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|Page: Zagreb-Split Road - New motorway completed|
New Zagreb-Split highway completion
For a country that was still fighting the war for independence as late as 1998, Croatia has managed over the past 10 or so years to develop a good roads infrastructure, after pouring better portions of its budget in particular into building new roads and rebuilding the old ones. A good road network is of great importance to Croatia, as every year millions of European tourists use the roads to reach Croatian coastline, where they spend their summer holidays.
Only about 20% of tourists fly into Croatia for their holidays. The rest comes mostly via roads, while others arrive via ferries and boats, often taking opportunity to purchase some of locally made products along their way on to the coastline or islands. More than 9 millions of tourists visited Croatia in 2005 and over 10 millions in 2006. These numbers have been growing ever since, expected to reach over 15 million of visitors before 2020.
|The new Zagreb-Split highway
connects the two largest cities in Croatia -
the capital of Zagreb and Dalmatia's centre, the city of Split.
Relatively close proximity of Croatian Coast to Slovenia, Italy, Austria, Germany, Hungary and other nearby countries, means that most of the visitors coming from these countries tend to drive down to the Coast for their holidays or weekends on Istra peninsula or the Dalmatian Coast. This puts a great strain on the roads network, which is why Croatian government placed a high priority on building good, quality roads, in particular between its capital Zagreb and its coastal cities of Rijeka, Zadar, Split and Dubrovnik, to name a few of the larger ones.
Probably Croatia's largest development project, the four-lane tollway connecting the two largest cities in Croatia, was officially opened on 27. June 2005. The 380 kms long highway, which was completed in just under 3 years time, connects Croatia's capital city Zagreb with its second largest city, Split. The city of Split is also the regional centre of Dalmatia, the largest, coastal region in Croatia.
This modern Zagreb-Split highway will be of immense benefit to the tourists from the continental Europe, many of whom drive down to the Dalmatian coast for their summer holiday, or holiday weekends. The journey through Croatia, from Zagreb down to Split which normally took 6-8 hours, will now be a smooth run of 3-4 hours.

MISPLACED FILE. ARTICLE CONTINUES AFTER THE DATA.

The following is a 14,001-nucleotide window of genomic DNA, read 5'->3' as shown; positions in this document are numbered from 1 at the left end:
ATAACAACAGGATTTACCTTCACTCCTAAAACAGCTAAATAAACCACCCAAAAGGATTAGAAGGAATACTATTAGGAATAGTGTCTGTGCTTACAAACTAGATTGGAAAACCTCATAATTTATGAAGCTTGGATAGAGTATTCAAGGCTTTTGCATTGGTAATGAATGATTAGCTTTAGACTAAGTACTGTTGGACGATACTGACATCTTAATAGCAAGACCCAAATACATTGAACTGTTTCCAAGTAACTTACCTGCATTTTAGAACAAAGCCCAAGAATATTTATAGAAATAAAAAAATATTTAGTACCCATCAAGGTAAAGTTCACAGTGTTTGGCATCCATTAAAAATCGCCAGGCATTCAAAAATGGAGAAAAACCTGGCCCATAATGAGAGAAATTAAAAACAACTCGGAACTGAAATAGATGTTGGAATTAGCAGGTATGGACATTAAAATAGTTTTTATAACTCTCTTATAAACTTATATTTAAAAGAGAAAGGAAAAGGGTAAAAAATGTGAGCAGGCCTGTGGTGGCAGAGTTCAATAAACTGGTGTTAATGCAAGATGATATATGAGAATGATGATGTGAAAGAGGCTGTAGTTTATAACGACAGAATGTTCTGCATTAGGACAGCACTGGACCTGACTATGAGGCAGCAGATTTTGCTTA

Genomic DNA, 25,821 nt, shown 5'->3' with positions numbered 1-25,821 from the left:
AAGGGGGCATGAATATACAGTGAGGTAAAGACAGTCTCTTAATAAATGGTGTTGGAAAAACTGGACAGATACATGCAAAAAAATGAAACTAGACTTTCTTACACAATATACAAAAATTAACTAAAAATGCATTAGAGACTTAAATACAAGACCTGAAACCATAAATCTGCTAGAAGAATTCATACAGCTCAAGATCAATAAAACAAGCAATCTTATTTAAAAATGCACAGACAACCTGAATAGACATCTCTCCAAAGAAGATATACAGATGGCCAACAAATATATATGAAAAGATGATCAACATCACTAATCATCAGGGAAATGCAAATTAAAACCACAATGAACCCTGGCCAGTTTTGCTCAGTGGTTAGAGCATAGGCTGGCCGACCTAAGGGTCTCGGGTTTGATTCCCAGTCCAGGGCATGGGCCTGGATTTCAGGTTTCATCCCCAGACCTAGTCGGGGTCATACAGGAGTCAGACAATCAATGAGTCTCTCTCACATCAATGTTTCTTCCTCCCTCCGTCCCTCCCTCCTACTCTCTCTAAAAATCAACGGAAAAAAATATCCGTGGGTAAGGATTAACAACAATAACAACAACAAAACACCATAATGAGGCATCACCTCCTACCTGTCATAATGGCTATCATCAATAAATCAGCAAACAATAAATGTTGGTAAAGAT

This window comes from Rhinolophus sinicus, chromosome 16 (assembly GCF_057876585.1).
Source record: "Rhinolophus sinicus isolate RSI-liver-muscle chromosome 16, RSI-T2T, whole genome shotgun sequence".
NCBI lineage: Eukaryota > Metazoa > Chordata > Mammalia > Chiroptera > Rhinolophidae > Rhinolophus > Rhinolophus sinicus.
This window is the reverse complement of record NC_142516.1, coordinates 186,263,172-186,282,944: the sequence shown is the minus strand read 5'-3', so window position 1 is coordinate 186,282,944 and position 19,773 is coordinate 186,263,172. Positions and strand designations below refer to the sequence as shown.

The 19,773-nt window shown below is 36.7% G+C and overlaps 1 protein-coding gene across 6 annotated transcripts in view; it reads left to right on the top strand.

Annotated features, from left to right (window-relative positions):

This year it is planned to start with the building of the highway section from Split to Dubrovnik, which is also expected to take a few years to complete. That new section will then connect two of the most popular tourist cities on the Dalmatian coast - Split and Dubrovnik, as well as connecting its capital Zagreb with both those cities.
Snaking its way through some of the most picturesque Croatian hinterland, the new road, which essentially connects Croatian north with its south, will also be of other immense commercial benefits to Croatian economy, apart from the obvious tourism value.
Its is expected that villages and townships near and along this new road will better develop their tourist appeal and services. Already the new Zagreb-Rijeka (the regional centre of Istra peninsula) highway, opened a year earlier, has seen growth of 'village tourism' and 'eco tourism', as the travellers tend to stop along the road to explore the nearby towns and villages.
The new Zagreb-Split road will also increase the value of properties, both of those along the highway as well as down on the coast, because of better road connections. Real estate values in Croatia have already been raising and this new road will be another contributing factor to the rising valuations.
|Croatia's new A1 highway
connects two largest cities - the capital Zagreb and
the city of Split, the largest in Dalmatia and 2nd largest in Croatia.
The full length of the road is some 380 kilometres, which makes it a 3-hour car run, excluding heavy road congestions. These usually happen on certain weekends in the peak Summer season, when there's a rush of tens of thousands of car and campervan driving tourists from the continental Europe.
The highway incorporates 22 bridges, 41 viaducts, 78 overpasses, 65 underpasses, 12 tunnels and 9 animal crossings. The three largest tunnels are:
Two largest viaducts are:
The three longest bridges are:
The cost of building this new highway, being 22 milliards in Croatian kunas (or 22 billion kunas, in American numbers), means that the local road and transport authority has designated this new highway to be a tollway. It is expected that it will take over 10 years to recoup the road cost (equivalent to just over 3 milliards/billions in Euros) through the toll collection.
If you're planning to travel along this highway, on your way down to your holiday in Dalmatia or perhaps some of Dalmatian islands, then you will also have to take into account the tollway costs. The toll cost for the entire run between Zagreb and Split, one way, is 157 kuna (Croatian currency). This approximately works to be just over 20 Euros.
|Tourism developments in Croatia|